The Life of Melvin John Mertz

Melvin John Mertz, 24, is dead, His death January 30th, by his own hand was a great shock, not only by his loved ones but the entire community particularly among his buddies, and his fellow workers at the Kutztown publishing company. His last service at the publishing company was to feed the machine that folded the January 29th Patriot.

Melly as his friends called him, gave three years to Uncle Sam’s Navy, and earned not only the Good Conduct medal but the Victory Medal and the Asiatic Pacific, European and American Theater ribbons. He saw the final of the battle at Anzio Beach-head; broke a wrist during a South Pacific storm; and when blown off another ship, which was struck by a mine, he was in the water three hours. He was a member of the gun crew of the S.S. James Ford Rhoads, that won a citation from the Captain "for standing firmly at their posts and cooly defending the ship in true Navy tradition," when the convoy was attacked by enemy planes.

He kept a detailed record of his service aboard many ships, and among his ports of call were England, Scotland, Ireland, France, Italy, Sicily, Africa, Panama and Trinidad. He last served on Okinawa and attained the rank of Seaman First Class.

Among the autographs he treasured was that of a Captain, who wrote, "Mertz to me." He was often dubbed "Dutchman" and his Pennsylvania Dutch enabled him to lend assistance when his boat carried German Prisoners. His diary contains such entries as these: "Perfect gun drill" "Scraped paint," "Went to church" and his account of a visit with an Irish family as follows; " we were sure hoping they'd have a daughter, and our wish was granted. they had a daughter two years old. She had red hair and was very cute. I got along with her very well and held her on my lap." Still another entry reads: "I called up home from New York, and was sure disappointed to hear you had baked some cup cakes for me, and now I couldn't come home.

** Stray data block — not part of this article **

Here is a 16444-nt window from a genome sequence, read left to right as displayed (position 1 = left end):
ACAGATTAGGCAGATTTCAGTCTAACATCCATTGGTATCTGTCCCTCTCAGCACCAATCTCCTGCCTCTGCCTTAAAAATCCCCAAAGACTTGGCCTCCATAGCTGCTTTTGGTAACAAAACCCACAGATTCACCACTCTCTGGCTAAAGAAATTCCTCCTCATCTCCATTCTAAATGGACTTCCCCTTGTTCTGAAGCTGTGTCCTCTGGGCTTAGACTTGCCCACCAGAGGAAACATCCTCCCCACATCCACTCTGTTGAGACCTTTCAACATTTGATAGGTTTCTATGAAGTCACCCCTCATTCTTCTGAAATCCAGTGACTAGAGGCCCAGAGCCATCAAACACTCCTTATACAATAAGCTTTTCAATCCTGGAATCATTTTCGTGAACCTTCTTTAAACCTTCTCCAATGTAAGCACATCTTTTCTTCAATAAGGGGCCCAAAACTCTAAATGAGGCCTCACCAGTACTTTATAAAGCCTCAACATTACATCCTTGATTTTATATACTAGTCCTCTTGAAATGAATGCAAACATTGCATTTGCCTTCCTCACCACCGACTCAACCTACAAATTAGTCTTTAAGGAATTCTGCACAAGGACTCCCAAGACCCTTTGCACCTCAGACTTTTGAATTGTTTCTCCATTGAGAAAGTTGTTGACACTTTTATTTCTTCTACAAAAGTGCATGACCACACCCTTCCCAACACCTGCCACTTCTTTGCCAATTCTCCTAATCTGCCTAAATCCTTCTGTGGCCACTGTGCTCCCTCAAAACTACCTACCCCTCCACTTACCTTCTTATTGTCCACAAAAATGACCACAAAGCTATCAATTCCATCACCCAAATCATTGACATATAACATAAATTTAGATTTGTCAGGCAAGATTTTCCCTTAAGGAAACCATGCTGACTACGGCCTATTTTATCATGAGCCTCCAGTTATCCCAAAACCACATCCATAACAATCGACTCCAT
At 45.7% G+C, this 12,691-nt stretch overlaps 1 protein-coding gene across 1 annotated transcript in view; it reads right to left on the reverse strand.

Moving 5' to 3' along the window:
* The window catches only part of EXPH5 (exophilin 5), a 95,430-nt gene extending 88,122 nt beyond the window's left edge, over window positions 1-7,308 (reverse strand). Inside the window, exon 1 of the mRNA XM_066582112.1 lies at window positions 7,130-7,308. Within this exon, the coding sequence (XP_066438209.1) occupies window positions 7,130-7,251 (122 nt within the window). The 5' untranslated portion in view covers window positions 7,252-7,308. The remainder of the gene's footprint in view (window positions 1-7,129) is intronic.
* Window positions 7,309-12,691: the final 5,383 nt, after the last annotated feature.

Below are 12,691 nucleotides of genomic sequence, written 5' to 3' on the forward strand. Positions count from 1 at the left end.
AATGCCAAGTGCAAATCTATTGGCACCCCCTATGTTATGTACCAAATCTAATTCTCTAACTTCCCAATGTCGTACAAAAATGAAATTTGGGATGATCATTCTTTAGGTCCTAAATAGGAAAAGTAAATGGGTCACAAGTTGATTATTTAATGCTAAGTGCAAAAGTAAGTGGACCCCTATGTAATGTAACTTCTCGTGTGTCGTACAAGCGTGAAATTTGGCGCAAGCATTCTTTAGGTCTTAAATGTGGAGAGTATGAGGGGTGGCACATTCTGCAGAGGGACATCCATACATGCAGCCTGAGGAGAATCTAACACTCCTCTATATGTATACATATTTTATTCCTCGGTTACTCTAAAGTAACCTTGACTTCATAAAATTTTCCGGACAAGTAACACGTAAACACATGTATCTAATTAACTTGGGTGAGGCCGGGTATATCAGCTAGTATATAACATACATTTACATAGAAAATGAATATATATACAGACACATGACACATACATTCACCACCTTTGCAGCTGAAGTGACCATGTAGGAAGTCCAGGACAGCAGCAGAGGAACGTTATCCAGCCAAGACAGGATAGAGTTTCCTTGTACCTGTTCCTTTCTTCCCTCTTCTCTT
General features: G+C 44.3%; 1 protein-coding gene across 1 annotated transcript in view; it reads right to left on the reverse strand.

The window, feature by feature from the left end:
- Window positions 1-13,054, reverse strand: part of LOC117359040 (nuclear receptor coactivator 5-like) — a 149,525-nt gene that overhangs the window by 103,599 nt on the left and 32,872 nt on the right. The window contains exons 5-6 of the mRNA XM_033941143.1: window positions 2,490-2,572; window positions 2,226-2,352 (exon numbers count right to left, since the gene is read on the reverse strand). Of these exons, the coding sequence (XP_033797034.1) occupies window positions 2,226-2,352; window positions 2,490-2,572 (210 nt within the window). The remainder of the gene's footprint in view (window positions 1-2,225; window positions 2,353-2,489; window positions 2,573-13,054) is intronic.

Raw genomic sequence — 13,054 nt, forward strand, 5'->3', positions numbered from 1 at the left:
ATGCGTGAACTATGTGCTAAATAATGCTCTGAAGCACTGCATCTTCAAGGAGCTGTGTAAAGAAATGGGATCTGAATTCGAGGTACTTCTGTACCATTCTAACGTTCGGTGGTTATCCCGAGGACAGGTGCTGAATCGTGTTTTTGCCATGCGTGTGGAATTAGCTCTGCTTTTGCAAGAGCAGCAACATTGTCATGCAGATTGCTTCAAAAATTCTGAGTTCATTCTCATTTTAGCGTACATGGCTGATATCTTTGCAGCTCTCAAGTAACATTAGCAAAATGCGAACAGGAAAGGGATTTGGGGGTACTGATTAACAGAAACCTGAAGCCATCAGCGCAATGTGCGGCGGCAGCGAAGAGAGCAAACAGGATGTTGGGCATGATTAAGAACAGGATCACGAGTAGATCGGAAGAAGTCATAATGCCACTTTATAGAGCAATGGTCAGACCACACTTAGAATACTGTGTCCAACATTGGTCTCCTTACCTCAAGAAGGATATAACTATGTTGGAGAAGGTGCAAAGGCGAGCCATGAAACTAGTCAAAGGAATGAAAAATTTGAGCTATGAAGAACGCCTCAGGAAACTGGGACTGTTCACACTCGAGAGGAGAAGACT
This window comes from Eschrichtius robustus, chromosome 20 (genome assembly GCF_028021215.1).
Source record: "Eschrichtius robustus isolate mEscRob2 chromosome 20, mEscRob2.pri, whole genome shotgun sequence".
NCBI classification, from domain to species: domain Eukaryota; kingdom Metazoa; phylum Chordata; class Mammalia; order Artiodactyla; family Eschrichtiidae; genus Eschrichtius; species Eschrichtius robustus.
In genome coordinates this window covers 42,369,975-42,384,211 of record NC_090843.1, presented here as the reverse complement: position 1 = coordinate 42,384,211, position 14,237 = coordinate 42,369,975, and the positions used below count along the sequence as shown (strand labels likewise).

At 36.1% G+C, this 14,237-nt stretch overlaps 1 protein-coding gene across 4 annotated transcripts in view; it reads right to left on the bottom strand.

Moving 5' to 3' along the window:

Since his return from overseas, "Melly" paid for improvements to his mothers kitchen, had the house insulated and purchased the lot next door. He was born Feb. 13, 1923, at 317 Pennsylvania ave., still the home of his parents, Charles & Lennie ( Deisher) MERTZ. A brother Paul, Allentown, two sisters, Mrs Francis Harter, at home and Mrs Harold Burgert, Fleetwood R 2, survive. Richard Harter, aged two a great favorite, also survives, and another nephew, Richard's brother who was born the night before Melvin's death. His dog, "Rags," cannot seem to understand why he doesn't come home anymore.

He was a member of Hoch-Balthaser Post # 480, American Legion and the affiliated Home, Inc.: the local V. F. W., Naval Reserves and the Kutztown Social Club.. He was also a member of St. John's Lutheran Church. He graduated from KHS in 1941, his first job was at the Kutztown Textile Mills, Inc. Prior to enlistment October 1, 1942, he was employed at the local Foundry.

The funeral which was largely attended, was held at 2 p. m. Wednesday at the Fritz and Kendall Funeral Home, Rev. J. W. Bittner officiating. Pall-bearers were these members of the VFW: Arthur Moyer, Clarence Smith and Robert Miller, and these Legionaries; Fred Bennicoff, Francis Mertz and Leroy Buck. Burial was made in the Hope cemetery. Flowers were profuse, and the Mertz home was filled with bouquets, silent tribute to the esteem in which "Melly " was held.

Patriot, 2/5/1948

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S 1/C Navy WW II

Military Service

World War II